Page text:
PAGE 13

13 a. Bosque intacto de impacto mínimo b. Ecoturismo c. Tala de bajo impacto d. Tala intensiva e. Tala comple ta para ganado f. Tala completa para cosechas g. Otro: ______________ 10. ¿Hace cuánto se pararon estas actividades? 11. ¿Qué comtempla para el futuro uso? a. Protección absoluta b. Ecoturismo c. Tala de bajo impacto d. Tala intensiva e. Tala completa para ganado f. Tala completa para co sechas g. Tala no completa para cosechas de bosque h. Otro: ______________ 12. ¿Sabe algo sobre el programa de los Pagos por Servicios Ambientales? Sí o No 13. ¿Cómo se enterró del programa? 14. ¿Está participando en el programa actualmente? a. No. b. Sí, tengo contrato y ya he recibido pagos. c. Sí, he solicitado participar en el programa, pero todavía no tengo contrato 15. Si no está participando ¿Porqué no? a. No sé cómo solicitar o no tengo suficiente información b. No tengo el título u otros documentos requeridos de propiedad plano s c. No cumplo con los otros requisitos. Cuáles? ______________ d. No vale la pena; es demasiado difícil. e. Cuesta demasiado solicitar y satisfacer los requisitos f. El programa no paga suficiente dinero g. Quiero poder escoger lo que hago con mi terreno. h. No creo q ue el programa sea una buena idea. i. Otro: ______________ 16. Si no está participando ¿Qué se tendría que cambiar con el programa para que participara usted? ¿Qué recomendaciones tiene para mejorar los trámites? a. Facilitar los trámites de solicitar através de tener menos requisitos or requisitos más fácil. b. Tener los formularios disponibles, explicar el proceso mejor, o hablar del programa en más lugares. c. Ayuda o apoyo con el proceso de solicitar. d. Bajar o cambiar los requisitos para comprobar que uno es propieta rio. e. Bajar el costo para los trámites. f. Recibir más dinero por hectarea. g. Ofrecer un contrato que sea de plazo más largo. h. Otro: ______________ 17. Si está participando o ha participado ¿Qué tenía que hacer para obtener un contrato?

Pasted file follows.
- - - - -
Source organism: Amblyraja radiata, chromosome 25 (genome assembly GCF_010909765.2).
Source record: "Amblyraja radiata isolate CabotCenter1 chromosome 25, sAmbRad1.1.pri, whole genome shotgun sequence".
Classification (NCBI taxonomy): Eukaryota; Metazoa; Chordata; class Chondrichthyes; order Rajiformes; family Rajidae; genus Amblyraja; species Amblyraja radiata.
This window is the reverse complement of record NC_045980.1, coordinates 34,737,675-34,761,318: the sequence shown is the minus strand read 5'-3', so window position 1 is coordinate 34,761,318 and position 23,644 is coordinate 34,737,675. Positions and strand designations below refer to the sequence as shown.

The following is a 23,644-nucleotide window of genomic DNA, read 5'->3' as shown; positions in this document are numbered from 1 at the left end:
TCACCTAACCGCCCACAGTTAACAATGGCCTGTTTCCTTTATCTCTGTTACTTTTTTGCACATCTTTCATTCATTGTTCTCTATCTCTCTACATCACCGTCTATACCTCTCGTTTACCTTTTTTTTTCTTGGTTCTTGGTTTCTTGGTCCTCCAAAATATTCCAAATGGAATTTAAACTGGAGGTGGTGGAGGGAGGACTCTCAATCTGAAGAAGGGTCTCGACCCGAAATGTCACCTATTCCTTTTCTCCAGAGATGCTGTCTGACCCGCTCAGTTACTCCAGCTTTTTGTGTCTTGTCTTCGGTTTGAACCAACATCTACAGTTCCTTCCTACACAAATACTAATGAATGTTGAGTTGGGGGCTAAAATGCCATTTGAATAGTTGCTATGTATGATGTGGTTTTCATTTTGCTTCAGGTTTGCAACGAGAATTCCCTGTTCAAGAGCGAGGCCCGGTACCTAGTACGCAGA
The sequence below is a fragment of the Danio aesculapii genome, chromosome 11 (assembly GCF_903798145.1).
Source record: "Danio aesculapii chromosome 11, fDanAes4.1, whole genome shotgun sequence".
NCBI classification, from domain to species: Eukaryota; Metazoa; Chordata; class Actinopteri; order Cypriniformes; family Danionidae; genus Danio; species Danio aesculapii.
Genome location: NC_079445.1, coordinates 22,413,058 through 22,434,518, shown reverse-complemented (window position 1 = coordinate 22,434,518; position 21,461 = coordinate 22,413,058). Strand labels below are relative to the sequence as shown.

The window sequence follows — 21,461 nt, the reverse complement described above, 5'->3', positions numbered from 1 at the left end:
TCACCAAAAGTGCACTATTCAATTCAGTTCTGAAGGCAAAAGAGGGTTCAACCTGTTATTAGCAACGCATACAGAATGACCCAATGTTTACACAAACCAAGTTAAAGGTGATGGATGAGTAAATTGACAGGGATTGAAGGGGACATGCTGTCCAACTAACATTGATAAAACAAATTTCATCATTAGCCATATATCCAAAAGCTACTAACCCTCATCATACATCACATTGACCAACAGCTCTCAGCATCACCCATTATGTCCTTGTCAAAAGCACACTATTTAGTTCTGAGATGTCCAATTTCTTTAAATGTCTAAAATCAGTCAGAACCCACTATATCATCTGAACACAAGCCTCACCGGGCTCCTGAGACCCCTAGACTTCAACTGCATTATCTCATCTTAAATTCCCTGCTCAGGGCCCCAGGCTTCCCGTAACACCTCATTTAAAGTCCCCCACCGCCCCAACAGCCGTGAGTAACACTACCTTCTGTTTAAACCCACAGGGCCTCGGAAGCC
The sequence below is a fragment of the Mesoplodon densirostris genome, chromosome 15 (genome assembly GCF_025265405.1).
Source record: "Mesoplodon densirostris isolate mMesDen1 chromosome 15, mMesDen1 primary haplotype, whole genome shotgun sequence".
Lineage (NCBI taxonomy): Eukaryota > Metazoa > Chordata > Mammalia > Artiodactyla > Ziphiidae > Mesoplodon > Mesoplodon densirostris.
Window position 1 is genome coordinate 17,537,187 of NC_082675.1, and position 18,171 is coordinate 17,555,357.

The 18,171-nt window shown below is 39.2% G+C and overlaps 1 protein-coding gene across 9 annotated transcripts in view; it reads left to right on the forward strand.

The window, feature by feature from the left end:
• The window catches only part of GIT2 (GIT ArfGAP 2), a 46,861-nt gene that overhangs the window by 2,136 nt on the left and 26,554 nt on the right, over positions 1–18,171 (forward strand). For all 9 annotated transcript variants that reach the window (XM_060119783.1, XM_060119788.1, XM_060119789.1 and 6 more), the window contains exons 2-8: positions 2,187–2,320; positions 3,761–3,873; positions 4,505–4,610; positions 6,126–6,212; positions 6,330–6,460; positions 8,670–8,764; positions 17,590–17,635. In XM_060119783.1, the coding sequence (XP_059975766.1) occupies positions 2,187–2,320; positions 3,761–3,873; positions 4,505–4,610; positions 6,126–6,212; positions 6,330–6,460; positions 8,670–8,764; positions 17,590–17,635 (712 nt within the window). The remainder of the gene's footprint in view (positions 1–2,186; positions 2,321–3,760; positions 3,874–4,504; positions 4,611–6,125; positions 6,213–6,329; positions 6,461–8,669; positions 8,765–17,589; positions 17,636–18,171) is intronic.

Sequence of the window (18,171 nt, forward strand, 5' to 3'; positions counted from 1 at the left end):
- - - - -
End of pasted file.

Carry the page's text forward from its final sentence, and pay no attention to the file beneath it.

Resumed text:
PAGE 14

14 a. Gast† dinero‡ en quˆ? _____ ________ b. Gast† tiempo‡ haciendo quˆ? _____________ c. Tenía que arreglar o encontrar los documentos necesarios de propiedad. d. Tenía que solicitar más que una vez. e. Tenía que ponerme en contacto con FONAFIFO después de solicitar. f. Tenía que ir a una oficina de FONAFIFO y hablar con un encargado después de enviar la solicitud. g. Otro: ______________ 18. Si está participando o ha participado ¿Cuánto dinero recibe usted cada año? 19. Si está participando o ha participado ¿Cuáles otros beneficios le da a usted el progr ama? 20. Si está participando o ha participado ¿Cuáles usos de terreno ya no puede realizar porque está/estaba participando en el programa? 21. Si está participando o ha participado ¿Tiene sugerencias o recomendaciones para fomentar la participación de más p ersonas? a. Facilitar los trámites de solicitar através de tener menos requisitos, tener los formularios disponibles, explicar el proceso mejor, o hablar del programa en más lugares. b. Ayuda o apoyo con el proceso de solicitar. c. Bajar o cambiar los requisitos para comprobar que uno es propietario. d. Bajar el costo para los trámites. e. Recibir más dinero por hectarea. f. Ofrecer un contrato que sea de plazo más largo. g. Otro: ______________ 22. Si está participando o ha participado ¿Si tuviera menos propiedad, participaría en este programa? 23. ¿En su opinion, porqué es importante o no importante preservar el bosque en su finca? 24. ¿Cree que el programa PSA es útil para conservar el bosque en propiedad privada? a. Sƒ, porque‡ b. No, porque‡ 25. ¿Cuantos años tiene? a. <25 b. 25 34 c. 35 44 d. 45 54 e. >55 26. Indique su nivel de estudios, por favor. a. Escuela b. Colegio c. Universidad d. Estudios postgraduados 27. ¿Cuál proporción de sus ingresos anuales es/era de los PSA? a. 10% b. 20% c. 30% d. 40% e. 50%

PAGE 15